On Power, Its Nature and the History of Its Growth

By Bertrand de Jouvenel; D. W. Brogan et al. | Go to book overview

I. OF CIVIL OBEDIENCE

1. The mystery of civil obedience. 2. The historical character of obedience. 3. Statics and dynamics of obedience. 4. Obedience linked to credit.

AFTER describing in his lost treatises on Constitutions the various governmental structures of a large number of different societies, Aristotle, in the Politics, reduced them all to three basic types: monarchy, aristocracy, and democracy. The characteristics of these three types, in the various mixtures in which they were found in practice, accounted for all the forms of Power which had come under his observation.

Ever since then political science, or what passes for such, has followed obediently in the footsteps of the master. The discussion of the different forms of Power is always with us because, there being in every society a centre of control, everyone is naturally interested in the questions of its powers, its organization, and its conduct.

There is, however, another phenomenon that also deserves some consideration: the fact that over every human community there reigns a government at all. The differences between forms of government in different societies and the changes of form within the same society are but the accidents, to borrow the terminology of philosophy, of the same essence. The essence is Power. And we may well break off from inquring into what is the best form of Power-- from political ethics--to ask what is the essence of Power--to construct a political metaphysic.

The problem may also be looked at from another angle, which permits of a simpler statement of it. At all times and in all places we are confronted with the phenomenon of civil obedience. An order issued by Power gets obeyed by the community at large. When Power addresses itself to a foreign state, the weight behind its words is in proportion to its own ability to make itself obeyed and win from that obedience the means of action. It all turns on that obedience. Who knows the reasons for that obedience knows the inner nature of Power.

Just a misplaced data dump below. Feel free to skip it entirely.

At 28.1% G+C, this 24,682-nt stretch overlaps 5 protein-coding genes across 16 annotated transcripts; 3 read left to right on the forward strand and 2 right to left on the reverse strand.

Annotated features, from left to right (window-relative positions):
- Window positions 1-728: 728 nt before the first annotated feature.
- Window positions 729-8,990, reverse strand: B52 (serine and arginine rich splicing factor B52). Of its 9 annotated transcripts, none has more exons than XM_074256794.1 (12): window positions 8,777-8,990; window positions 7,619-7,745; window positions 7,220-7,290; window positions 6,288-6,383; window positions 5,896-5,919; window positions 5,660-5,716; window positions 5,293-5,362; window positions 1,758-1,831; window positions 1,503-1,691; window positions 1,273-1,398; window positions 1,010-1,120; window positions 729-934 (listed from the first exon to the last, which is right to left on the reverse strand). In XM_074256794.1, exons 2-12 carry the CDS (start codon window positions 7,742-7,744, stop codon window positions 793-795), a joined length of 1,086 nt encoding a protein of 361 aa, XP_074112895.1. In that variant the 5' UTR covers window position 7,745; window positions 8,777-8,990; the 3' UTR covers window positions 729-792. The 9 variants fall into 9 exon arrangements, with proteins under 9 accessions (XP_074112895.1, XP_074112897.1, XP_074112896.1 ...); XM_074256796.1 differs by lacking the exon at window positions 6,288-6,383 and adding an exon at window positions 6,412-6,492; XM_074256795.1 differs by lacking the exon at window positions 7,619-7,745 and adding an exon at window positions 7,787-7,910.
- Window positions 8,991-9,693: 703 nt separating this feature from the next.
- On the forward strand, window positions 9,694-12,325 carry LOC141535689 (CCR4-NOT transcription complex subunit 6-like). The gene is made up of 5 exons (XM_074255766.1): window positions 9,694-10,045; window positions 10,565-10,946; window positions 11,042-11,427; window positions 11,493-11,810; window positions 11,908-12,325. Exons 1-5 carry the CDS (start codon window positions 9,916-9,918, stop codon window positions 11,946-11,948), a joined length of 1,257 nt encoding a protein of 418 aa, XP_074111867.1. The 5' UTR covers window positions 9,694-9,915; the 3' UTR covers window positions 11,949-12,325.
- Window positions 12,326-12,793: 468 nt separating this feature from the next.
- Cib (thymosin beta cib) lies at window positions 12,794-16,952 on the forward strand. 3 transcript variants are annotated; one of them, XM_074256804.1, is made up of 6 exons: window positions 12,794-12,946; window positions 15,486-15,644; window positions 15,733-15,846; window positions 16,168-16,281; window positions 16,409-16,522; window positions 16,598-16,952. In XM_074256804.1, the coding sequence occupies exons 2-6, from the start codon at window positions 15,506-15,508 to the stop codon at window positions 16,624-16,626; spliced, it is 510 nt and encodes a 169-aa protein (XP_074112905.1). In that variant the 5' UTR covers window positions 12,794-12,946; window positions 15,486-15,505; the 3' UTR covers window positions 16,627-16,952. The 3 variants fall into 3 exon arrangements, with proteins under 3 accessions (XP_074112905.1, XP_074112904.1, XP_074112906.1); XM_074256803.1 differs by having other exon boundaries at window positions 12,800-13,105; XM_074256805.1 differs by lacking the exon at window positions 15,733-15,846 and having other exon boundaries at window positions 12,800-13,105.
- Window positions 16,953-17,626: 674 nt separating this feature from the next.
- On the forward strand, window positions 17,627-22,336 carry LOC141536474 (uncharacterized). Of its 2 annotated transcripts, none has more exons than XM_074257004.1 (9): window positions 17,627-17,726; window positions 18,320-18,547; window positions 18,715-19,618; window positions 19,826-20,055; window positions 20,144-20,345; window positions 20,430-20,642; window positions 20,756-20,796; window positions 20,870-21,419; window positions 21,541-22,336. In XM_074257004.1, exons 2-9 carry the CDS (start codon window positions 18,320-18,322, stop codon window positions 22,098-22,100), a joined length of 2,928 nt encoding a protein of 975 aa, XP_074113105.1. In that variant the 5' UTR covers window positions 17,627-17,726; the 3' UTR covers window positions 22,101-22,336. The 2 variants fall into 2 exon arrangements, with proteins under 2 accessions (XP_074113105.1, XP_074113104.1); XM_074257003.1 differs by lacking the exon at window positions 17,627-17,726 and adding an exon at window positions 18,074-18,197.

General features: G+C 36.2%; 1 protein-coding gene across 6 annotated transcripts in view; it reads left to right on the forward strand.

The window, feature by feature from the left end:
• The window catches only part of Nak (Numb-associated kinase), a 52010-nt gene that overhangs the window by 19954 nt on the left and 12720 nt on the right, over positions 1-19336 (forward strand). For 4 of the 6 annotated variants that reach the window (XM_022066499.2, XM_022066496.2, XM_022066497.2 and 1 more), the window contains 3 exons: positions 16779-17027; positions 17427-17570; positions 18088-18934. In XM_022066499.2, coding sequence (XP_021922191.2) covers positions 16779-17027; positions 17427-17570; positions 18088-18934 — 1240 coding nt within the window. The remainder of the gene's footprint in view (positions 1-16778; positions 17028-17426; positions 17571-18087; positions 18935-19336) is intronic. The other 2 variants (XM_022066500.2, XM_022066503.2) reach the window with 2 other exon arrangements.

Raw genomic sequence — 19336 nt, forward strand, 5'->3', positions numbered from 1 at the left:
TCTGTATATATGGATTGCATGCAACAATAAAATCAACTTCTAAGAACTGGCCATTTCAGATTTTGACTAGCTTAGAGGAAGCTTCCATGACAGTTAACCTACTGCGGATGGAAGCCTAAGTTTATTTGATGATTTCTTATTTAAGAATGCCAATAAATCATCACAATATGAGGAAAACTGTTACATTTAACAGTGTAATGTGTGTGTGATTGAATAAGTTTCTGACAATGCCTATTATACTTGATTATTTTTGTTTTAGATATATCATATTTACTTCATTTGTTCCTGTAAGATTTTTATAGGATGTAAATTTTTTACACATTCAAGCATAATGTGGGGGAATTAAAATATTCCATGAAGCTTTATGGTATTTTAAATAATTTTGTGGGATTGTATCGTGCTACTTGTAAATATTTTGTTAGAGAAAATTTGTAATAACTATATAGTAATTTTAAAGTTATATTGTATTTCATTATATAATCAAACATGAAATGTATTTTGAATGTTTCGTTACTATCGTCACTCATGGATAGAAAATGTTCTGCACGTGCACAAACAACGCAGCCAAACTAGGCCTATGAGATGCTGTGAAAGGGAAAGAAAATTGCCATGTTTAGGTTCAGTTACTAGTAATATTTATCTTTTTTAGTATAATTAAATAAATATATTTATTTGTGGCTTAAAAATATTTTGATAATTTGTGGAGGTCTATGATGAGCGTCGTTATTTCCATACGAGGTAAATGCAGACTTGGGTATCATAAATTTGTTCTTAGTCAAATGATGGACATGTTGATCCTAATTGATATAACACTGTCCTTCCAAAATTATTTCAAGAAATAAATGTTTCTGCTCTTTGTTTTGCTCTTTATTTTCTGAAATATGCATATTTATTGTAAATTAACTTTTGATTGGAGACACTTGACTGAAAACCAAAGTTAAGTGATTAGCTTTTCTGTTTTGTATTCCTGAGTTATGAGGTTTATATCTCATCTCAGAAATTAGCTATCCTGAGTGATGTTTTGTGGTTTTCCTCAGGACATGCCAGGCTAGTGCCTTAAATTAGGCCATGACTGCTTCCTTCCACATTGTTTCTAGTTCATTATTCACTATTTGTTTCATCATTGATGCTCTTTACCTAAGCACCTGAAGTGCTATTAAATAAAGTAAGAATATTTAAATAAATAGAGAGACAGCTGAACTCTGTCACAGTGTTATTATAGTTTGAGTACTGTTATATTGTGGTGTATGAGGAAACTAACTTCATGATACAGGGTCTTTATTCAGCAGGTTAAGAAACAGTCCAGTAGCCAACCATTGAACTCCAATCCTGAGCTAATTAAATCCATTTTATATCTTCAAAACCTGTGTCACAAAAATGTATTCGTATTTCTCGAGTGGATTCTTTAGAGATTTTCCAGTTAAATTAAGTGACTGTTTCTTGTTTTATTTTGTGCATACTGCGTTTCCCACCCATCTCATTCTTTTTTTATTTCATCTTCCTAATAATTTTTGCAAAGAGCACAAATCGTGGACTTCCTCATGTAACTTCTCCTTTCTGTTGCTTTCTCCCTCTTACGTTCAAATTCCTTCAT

-17-

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On Power, Its Nature and the History of Its Growth
Table of contents

Table of contents

  • Title Page iii
  • Contents vii
  • Translator's Note xiii
  • Preface xv
  • The Minotaur Presented 1
  • Book I - Metaphysics of Power 15
  • I. of Civil Obedience 17
  • Book II - Origins of Power 61
  • Iv. the Magical Origins of Power 63
  • Book III - Of the Nature of Power 93
  • Vi. the Dialectic of Command 95
  • VII- the Expansionist Character Of Power 119
  • Book IV - The State as Permanent Revolution 155
  • IX- Power, Assailant of The Social Order 157
  • Xi. Power and Beliefs 194
  • Book V - The Face of Power Changes, But Not Its Nature 213
  • Xii. of Revolutions 215
  • Xiii. Imperium and Democracy 236
  • Book VI - Limited Power or Unlimited Power? 281
  • Xv. Limited Power 283
  • Xvii. Liberty's Aristocratic Roots 317
  • Xix. Order or Social Protectorate 336
  • Epilogue - Written by the Translator 379
  • Notes 383
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